Predicting the future: How infrared thermographic surveys are used to diagnose future building defects

Category: Discover & Diagnose Energy Inefficiencies

Scottish Parliament

Infrared thermography is not only used to expose existing building defects, but also diagnose symptoms that can lead to future issues, this is done by using infrared thermographic surveys.

Whether it’s water ingress, weakening materials, cladding issues or anything else that could compromise a building’s performance, the unique insights provided by a single thermal image enable surveyors and property owners to identify potential problems long before they manifest themselves in a costly and damaging form.

Parallel this approach with traditional surveying techniques. While a thermal image can be captured in a matter of seconds, surveyors would need to conduct time consuming and often-destructive tests in order to identify problems that may not necessarily exist (and even if they do, could be extremely hard to detect with manual processes). Meanwhile, taking a holistic view of the building is a logistical impossibility, meaning it is down to the surveyor to prioritise the areas that he/she believes to be most vulnerable.

As such, just like they would with their own health, infrared thermography is enabling property owners to have their properties assessed regularly without any disruption to anyone else. They can see where issues are arising and identify ailments long before they turn into something more troublesome; essentially infrared thermographic surveys are used to diagnose future building defects.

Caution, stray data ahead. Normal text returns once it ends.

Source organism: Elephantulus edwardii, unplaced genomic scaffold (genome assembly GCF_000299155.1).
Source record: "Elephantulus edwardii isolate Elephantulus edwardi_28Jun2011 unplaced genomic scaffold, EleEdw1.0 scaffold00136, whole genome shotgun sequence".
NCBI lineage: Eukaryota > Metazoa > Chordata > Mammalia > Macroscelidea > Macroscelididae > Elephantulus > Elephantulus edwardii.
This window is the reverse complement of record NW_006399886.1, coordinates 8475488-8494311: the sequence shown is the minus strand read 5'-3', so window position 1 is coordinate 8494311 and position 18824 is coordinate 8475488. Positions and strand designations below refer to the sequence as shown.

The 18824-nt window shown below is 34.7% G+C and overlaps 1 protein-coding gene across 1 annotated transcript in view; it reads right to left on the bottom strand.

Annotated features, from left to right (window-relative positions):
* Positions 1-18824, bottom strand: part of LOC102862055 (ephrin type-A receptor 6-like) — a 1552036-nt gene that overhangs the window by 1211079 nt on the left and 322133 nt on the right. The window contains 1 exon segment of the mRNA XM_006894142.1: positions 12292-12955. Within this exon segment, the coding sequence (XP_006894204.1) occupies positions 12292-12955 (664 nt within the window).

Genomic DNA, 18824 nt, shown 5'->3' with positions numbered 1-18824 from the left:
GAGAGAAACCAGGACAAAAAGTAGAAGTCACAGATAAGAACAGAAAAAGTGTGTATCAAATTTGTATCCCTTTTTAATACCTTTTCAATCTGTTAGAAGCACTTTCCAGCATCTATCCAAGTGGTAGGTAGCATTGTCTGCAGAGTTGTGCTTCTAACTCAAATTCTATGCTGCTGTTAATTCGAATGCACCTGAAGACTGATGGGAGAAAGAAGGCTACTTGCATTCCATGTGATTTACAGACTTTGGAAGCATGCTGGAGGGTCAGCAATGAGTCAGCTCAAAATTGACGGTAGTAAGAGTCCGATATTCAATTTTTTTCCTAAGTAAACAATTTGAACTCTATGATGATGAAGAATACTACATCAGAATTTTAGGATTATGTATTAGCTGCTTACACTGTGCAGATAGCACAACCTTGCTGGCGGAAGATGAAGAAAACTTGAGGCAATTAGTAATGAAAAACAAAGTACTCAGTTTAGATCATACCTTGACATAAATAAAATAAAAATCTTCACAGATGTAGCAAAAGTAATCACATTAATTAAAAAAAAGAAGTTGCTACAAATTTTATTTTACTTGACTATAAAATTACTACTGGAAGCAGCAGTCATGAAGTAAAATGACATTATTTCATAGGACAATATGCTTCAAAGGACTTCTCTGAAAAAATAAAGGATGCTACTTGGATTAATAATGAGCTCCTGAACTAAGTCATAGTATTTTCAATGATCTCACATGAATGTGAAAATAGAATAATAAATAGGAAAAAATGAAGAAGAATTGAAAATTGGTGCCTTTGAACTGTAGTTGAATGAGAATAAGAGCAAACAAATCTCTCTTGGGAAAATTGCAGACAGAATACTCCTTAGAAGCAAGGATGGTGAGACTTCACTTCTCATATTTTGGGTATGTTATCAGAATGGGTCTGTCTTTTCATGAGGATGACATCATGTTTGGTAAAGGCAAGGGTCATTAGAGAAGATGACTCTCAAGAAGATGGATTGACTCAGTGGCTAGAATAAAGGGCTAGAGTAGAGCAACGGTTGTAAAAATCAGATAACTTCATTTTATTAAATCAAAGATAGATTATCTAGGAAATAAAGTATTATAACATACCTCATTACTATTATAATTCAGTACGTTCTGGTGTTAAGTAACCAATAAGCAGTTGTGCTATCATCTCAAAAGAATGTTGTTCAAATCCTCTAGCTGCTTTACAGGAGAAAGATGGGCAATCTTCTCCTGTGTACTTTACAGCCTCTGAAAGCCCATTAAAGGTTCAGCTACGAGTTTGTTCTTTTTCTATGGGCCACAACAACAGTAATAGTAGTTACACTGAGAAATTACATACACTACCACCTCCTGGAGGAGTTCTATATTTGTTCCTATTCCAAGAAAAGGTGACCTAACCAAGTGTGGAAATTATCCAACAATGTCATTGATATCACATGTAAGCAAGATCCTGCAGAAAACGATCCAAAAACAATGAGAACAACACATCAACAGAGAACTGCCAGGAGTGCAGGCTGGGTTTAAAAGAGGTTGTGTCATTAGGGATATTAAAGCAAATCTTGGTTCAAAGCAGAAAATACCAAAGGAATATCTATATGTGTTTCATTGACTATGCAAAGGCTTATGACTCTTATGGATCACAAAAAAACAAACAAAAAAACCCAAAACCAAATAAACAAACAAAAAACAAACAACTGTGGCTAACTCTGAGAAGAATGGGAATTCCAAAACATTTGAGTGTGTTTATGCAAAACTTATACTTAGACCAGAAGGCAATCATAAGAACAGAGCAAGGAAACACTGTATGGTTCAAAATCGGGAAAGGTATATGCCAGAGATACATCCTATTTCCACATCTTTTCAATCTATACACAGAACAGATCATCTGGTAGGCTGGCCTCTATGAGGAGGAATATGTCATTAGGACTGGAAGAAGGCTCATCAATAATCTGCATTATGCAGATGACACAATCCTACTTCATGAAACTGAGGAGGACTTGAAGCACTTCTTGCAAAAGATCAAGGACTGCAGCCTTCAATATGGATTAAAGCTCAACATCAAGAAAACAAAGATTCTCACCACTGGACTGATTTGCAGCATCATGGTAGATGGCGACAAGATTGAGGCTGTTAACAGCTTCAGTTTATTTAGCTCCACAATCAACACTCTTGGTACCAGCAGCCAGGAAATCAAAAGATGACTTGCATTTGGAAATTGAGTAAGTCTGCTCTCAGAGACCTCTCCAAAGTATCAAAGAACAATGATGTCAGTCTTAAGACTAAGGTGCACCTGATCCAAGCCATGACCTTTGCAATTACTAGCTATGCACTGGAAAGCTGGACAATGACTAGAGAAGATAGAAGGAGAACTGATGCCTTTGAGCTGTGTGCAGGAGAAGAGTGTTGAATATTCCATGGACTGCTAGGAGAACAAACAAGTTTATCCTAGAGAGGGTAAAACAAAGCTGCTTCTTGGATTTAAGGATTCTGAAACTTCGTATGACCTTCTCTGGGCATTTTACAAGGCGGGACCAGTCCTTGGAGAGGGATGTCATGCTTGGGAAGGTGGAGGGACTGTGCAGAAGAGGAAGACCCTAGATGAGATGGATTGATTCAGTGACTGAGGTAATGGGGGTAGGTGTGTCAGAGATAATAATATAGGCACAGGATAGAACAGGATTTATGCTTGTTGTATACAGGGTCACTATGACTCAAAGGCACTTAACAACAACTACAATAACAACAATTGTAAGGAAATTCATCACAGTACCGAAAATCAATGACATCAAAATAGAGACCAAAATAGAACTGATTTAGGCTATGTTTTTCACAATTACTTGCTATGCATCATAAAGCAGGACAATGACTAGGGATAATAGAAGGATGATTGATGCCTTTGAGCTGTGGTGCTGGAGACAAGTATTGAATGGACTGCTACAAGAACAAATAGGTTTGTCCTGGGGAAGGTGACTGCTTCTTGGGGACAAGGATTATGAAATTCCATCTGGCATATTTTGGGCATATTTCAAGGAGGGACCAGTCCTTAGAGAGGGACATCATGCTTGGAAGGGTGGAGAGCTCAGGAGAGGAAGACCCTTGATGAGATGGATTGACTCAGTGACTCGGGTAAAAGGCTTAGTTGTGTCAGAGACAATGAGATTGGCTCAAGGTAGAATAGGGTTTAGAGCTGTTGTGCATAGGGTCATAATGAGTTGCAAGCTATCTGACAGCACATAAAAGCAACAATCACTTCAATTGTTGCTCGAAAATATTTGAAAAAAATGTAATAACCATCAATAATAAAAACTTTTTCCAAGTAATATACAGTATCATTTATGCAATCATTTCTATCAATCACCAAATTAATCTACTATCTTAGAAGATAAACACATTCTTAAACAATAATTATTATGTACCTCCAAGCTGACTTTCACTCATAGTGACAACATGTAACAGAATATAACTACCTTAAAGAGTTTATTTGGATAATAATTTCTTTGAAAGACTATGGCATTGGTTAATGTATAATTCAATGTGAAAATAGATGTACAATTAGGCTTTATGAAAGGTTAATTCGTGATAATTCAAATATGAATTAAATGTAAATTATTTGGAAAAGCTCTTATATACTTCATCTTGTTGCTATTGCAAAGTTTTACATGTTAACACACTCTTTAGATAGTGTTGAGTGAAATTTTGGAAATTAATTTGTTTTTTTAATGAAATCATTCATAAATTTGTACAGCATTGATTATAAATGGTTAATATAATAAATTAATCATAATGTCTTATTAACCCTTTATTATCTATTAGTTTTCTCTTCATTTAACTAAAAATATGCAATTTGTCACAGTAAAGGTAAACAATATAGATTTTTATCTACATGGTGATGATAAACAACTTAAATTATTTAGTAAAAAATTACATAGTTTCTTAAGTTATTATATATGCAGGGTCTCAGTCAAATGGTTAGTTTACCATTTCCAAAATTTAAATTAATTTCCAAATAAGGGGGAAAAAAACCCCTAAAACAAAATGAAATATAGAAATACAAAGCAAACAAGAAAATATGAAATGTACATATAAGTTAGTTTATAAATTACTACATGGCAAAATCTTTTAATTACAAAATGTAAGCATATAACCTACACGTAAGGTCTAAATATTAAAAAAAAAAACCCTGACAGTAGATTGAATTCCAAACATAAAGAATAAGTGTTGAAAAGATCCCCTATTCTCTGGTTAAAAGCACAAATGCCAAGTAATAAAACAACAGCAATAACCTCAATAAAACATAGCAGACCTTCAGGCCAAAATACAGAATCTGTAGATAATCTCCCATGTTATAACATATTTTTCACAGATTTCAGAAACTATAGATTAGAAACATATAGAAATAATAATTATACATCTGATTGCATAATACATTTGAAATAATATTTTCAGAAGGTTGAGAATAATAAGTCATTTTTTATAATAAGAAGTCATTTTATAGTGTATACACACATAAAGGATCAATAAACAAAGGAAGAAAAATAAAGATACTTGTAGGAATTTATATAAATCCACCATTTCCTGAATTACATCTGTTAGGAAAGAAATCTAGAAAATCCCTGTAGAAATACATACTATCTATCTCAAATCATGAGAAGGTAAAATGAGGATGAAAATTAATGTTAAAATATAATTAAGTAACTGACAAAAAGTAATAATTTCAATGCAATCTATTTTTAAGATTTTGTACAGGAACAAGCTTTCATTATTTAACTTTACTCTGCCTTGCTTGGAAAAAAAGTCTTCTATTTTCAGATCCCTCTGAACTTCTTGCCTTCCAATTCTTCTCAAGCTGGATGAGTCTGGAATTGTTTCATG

IRT Surveys has already provided thousands of clients across the world with the information they need to avoid costly defects. For instance, a tender race for a £10m contract was recently started for the upgrade of the National Library of Scotland, which has been shown to be suffering from leaks as a result of not being windproof or watertight.

InfraredThis, however, was information that IRT revealed almost exactly nine years ago when we were asked to conduct a thermal survey of the property. Testament to the speed and non-destructive nature of the process, images of the entire interior and exterior were captured over just two days and revealed several areas of temperature inconsistency, mostly located around window frames and roof edges.

Such temperature differences are indicative of the presence of moisture and the visual nature of the results highlighted the probable entry points. Meanwhile, several images of the roof also showed the likely presence of moisture below the roofing system.

By failing to address these issues sooner, it’s perhaps unsurprising that the building now suffers from widespread air and water leakage and the hunt is now on to find a contractor to replace the building’s external envelope.

A similar scenario unfolded with the Scottish Parliament building. In 2005, an IRT thermographic survey revealed a range of cladding defects resulting in significant heat loss. These have continued to be problematic and resulted in the need for several costly upgrades.

Both examples beautifully highlight infrared thermography’s effectiveness at identifying defects long before they fully occur and precisely why an increasing number of owners are using the technology to produce annual checks of their property’s performance.

At a time when defects may not only result in financial hits but also legal issues, especially in the face of increasing energy regulations, it is crucial that property owners are given advice that prepares them as much as is realistically possible for the future.

Without infrared thermography, this is an impossibility; with it, it’s as simple as taking a photo. Check out our ‘Infrared Thermography: The Judge and Jury of Defect Detection’ article for more information.